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Optical and opto-electronic investigations of semiconductor defects and heterostructures

Citation

Schlesinger, Tuviah Ehud (1986) Optical and opto-electronic investigations of semiconductor defects and heterostructures. Dissertation (Ph.D.), California Institute of Technology. http://resolver.caltech.edu/CaltechETD:etd-03082008-082632

Abstract

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This thesis basically consists of two parts. In the first part is discussed photoluminescence experiments performed on p-type silicon doped with B, In, or Tl. These substitiutional dopants were believed to form complexes with interstitial Fe and thought to be the source of some very intense luminescence in the silicon. Also presented are the results of photoluminescence experiments performed on luminescence features which were thought to be due to an isolated Fe complex observe in n-type Si:P. These spectra generally consisted of one or two sharp no-phonon lines followed by a subsidiary peak approximately 9 - 10 meV below the no-phonon line which was identified as a phonon replica of the no-phonon line. This phonon mode was thought to be a local vibrational mode of the Fe. Isotope shift experiments were performed on these luminescence features by diffusing [...]Fe and [...]Fe into the silicon samples to see whether a change in the phonon energy or a shift in the no-phonon line could be observed (as predicted by theory) and thus more conclusively identify the center. No isotope shift was observed in the case of any of the Fe related centers studied. Similar experiments which were performed on luminescence features attributed to (Cu,Cu) pairs in silicon (using [...] Cu and [...]Cu) are also described in the first part of this thesis. An isotope shift of the no-phonon line and a change in the characteristic 7 meV phonon mode, seen in this spectrum, were observed. This confirmed the identification of these luminescence features as being due to the presence of Cu. Also this result confirmed that the lack of a shift in the Fe case was real. Possible explanations for the null result in the Fe case are discussed.

The second part of this thesis consists of optical investigations of GaAs/AlAs heterostructures. In these experiments the transport of electrons past a thin (50 [...] to 200 [...]) AlAs barrier sandwiched between thick GaAs cladding layers was studied by measuring the voltage developed across these structures as a function of the wavelength of light illuminating the sample. Calculations to model the optical absorption in these structures were also carried out. Based on the data and the calculations the following explanation for the observed photo- voltages was proposed. Electrons, in the degenerately doped GaAs, are optically excited by free carrier absorption to energies greater than that presented by the AlAs barrier and flow from the illuminated side of the AlAs barrier to the back side of the barrier. The driving force for this flow would be the difference in the concentration of optically excited electrons on either side of the barrier. This difference results from the light intensity difference on either side of the barrier as modeled by the calculations. These experiments were conducted for samples with different AlAs layer thicknesses, GaAs layer thicknesses and dopings, and at various temperatures. Further work involved applying a constant dc bias to the structure while measuring the photovoltage spectrum. This, it was found, increased the photovoltage signal (by several orders of magnitude in some cases) and caused some shifts in the spectrum to slightly longer wavelengths. These effects were explained in terms of charge redistribution in the sample, that is, accumulation and depletion on either side of the barrier and the effective band gap narrowing in the GaAs due to the large electric fields that these dc biases can create in the depleted areas of the GaAs.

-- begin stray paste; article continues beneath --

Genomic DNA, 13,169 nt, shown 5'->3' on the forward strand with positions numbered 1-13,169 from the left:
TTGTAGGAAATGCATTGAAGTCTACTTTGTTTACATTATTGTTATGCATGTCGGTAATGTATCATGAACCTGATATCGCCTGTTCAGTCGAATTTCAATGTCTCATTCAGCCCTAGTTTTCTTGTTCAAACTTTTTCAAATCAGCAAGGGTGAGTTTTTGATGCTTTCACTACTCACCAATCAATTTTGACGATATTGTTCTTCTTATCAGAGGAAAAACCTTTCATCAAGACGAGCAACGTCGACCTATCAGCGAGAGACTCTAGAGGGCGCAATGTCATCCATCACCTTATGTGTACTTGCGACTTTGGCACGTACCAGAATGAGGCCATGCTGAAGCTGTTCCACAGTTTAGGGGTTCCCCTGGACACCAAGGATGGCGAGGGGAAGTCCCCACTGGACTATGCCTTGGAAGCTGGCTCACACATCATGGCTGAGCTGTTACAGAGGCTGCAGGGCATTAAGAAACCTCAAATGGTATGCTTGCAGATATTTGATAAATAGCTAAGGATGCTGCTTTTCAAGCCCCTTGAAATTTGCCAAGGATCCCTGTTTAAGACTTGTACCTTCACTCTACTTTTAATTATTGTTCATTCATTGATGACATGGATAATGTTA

Item Type:Thesis (Dissertation (Ph.D.))
Degree Grantor:California Institute of Technology
Division:Engineering and Applied Science
Major Option:Applied Physics
Thesis Availability:Restricted to Caltech community only
Research Advisor(s):
  • McGill, Thomas C.
Thesis Committee:
  • Unknown, Unknown
Defense Date:12 June 1985
Record Number:CaltechETD:etd-03082008-082632
Persistent URL:http://resolver.caltech.edu/CaltechETD:etd-03082008-082632
Default Usage Policy:No commercial reproduction, distribution, display or performance rights in this work are provided.
ID Code:898
Collection:CaltechTHESIS
Deposited By: Imported from ETD-db
Deposited On:14 Mar 2008
Last Modified:26 Dec 2012 02:33

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